displeasure which she must entertain. To all which, and the invitation of the captain called him up to the mute only answered by her tears.

breakfast. At length, as if driven to explanation by his continued remonstrances, she suddenly seized him by the arm, to arrest his attention-cast her eye hastily

CHAPTER XX. around, as if to see whether she was watched by any

Now, what is this that haunts me like my shadow, one-then drew the other hand, edgewise, across her Frisking and mumming, like an elf in moonlight? slender throat-pointed to the boat,

and to the Castle, and nodded.

PEVERIL found the master of the vessel rather less On this series of signs, Peveril could put no inter-rude than those in his station of life usually are, and pretation, excepting that he was menaced with some received from him full satisfaction concerning the personal danger, from which Fenella seemed to con- fate of Fenella, upon whom the captain bestowed a ceive that her presence was a protection. Whatever hearty curse, for obliging him to lay-to until he had was her meaning, her purpose seemed unalterably sent his boat ashore, and had her back again. adopted ; at least, it was plain he had no power to "I hope," said Peveril, " no violence was necessary shake it. He must therefore wait till the end of their to reconcile her to go ashore? I trust she offered no short voyage, to disembarrass himself of his com- foolish resistance ? panion; and in the mean while, acting on the idea of “Resist! mein Gott," said the captain, she did her having harboured a misplaced attachment to him, resist like a troop of horse she did cry, you might he thought he should best consult her interest, and hear her at Whitehaven-she did go up the rigging his own character, in keeping at as great a distance like a cat up a chimney; but dat vas ein trick of her from her as circumstances admitted. With this pur-old trade." pose, he made the sign she used for going to sleep, by " What trade do you mean ?" said Peveril. leaning his head on his palm; and having thus "O," said the seaman, "I vas know more about recommended to her to go to rest, he himself desired her than you, Meinheer. I vas know that she vas a to be conducted to his birth.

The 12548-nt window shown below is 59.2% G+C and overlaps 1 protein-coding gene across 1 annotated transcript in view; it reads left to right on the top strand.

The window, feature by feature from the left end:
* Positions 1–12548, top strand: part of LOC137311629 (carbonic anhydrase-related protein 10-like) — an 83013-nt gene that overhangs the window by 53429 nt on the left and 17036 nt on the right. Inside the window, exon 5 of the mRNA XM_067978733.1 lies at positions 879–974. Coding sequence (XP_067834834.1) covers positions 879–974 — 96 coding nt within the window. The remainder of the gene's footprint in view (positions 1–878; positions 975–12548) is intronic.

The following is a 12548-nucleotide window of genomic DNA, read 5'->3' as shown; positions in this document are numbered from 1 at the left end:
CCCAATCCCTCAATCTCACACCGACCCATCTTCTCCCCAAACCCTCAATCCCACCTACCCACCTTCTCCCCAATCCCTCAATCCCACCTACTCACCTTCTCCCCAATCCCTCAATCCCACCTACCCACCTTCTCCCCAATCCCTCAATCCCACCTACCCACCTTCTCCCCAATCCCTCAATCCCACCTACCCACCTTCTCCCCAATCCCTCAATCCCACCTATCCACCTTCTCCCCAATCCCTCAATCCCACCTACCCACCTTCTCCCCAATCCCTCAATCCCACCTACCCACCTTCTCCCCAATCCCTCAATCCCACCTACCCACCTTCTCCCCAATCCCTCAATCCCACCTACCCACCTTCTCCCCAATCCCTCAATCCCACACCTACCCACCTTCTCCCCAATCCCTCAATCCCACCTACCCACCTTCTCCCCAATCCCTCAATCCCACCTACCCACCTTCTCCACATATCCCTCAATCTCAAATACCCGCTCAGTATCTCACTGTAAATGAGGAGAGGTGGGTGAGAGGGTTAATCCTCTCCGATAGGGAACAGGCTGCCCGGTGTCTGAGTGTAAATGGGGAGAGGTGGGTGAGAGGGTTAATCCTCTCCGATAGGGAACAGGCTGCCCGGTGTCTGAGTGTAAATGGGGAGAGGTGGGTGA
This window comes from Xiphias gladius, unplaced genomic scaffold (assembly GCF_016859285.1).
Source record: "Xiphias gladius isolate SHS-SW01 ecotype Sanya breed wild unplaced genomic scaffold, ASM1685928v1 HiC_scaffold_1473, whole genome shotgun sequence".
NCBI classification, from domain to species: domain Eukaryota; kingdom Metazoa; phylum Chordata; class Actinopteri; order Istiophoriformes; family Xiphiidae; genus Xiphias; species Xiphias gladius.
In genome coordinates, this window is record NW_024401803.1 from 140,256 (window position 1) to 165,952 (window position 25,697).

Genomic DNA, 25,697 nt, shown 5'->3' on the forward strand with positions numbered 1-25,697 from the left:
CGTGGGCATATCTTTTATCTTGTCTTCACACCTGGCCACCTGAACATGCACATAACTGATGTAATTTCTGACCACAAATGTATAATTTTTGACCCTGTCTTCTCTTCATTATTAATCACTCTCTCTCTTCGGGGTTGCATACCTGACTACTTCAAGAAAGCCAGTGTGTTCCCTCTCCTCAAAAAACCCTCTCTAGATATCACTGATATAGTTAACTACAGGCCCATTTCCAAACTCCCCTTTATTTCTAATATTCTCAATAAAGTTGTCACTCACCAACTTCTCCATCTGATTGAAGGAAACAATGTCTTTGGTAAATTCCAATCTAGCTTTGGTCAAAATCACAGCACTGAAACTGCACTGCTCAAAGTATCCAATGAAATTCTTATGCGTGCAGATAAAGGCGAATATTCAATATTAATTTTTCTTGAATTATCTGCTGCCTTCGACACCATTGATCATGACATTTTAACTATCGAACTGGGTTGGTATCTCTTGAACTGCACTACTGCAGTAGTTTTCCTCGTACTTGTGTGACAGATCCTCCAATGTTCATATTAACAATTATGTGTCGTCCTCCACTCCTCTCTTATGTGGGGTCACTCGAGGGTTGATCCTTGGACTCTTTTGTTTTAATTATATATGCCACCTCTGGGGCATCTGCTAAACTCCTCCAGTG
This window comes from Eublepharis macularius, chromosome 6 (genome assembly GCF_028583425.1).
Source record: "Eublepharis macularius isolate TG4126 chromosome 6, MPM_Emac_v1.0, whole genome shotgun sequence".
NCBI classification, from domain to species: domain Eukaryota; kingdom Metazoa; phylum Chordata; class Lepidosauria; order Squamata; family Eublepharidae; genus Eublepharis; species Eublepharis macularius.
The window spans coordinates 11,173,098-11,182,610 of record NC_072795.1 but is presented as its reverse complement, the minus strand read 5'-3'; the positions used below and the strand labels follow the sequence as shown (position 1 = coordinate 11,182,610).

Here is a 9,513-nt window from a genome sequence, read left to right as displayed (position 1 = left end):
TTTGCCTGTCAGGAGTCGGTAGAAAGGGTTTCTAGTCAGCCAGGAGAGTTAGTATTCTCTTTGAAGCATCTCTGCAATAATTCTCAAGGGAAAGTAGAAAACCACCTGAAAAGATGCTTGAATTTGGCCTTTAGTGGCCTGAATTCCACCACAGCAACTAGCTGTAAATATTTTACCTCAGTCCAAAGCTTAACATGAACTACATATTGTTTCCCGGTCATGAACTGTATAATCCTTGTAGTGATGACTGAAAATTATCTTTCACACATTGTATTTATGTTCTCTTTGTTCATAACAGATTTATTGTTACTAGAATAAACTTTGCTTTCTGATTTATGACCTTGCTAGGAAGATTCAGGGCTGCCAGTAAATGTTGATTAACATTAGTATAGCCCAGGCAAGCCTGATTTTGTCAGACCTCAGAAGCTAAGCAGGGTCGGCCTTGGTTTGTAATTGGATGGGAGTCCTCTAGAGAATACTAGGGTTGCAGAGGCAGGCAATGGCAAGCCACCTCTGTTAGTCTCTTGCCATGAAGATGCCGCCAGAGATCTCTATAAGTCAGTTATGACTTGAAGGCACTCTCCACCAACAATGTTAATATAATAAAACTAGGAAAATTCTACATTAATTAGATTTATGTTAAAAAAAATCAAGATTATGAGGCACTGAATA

little, very little girl, and prentice to one seiltanzer, The captain readily showed him a hammock in the when my lady yonder had the good luck to buy her." after-cabin, into which he threw himself, to seek that "A seiltanzer ?" said Peveril; "what do you mean repose which the exercise and agitation of the pre- by that?" ceding day, as well as the lateness of the hour, made "I mean a rope-danzer, a mountebank, a Hans him now feel desirable. Sleep, deep and heavy, pickel-harring. I vas know Adrian Brackel vell--he

sunk down on him in a few minutes, but it did not sell de powders dat empty men's stomach, and fill endure long. In his sleep he was disturbed by fe- him's own purse. Not know Adrian Brackell, mein male cries; and at length, as he thought, distinctly Gott! I have smoked many a pound of tabak with heard the voice of Alice Bridgenorth call on his him." name.